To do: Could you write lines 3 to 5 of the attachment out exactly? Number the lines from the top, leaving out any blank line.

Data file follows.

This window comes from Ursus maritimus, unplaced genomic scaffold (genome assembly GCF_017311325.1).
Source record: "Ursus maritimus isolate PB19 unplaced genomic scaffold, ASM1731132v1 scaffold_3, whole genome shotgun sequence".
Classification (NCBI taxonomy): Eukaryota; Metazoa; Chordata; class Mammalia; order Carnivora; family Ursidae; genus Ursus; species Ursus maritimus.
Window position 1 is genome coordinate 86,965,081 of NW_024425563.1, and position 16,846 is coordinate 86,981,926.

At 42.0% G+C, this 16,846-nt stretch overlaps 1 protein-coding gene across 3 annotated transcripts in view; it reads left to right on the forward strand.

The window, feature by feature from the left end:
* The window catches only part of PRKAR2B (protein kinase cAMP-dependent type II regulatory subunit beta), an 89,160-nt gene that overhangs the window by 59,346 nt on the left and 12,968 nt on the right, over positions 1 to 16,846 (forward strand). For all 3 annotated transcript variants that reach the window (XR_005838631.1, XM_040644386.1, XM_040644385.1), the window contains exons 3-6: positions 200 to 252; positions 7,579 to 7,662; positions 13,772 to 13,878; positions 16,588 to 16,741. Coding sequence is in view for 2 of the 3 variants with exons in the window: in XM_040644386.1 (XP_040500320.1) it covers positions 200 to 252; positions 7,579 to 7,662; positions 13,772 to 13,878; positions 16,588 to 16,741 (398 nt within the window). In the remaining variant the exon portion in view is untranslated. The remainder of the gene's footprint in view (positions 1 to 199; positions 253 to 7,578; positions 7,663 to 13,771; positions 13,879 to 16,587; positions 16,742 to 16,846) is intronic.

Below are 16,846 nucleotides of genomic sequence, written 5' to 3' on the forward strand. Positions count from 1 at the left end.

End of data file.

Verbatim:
Classification (NCBI taxonomy): Eukaryota; Metazoa; Chordata; class Mammalia; order Carnivora; family Ursidae; genus Ursus; species Ursus maritimus.
Window position 1 is genome coordinate 86,965,081 of NW_024425563.1, and position 16,846 is coordinate 86,981,926.

At 42.0% G+C, this 16,846-nt stretch overlaps 1 protein-coding gene across 3 annotated transcripts in view; it reads left to right on the forward strand.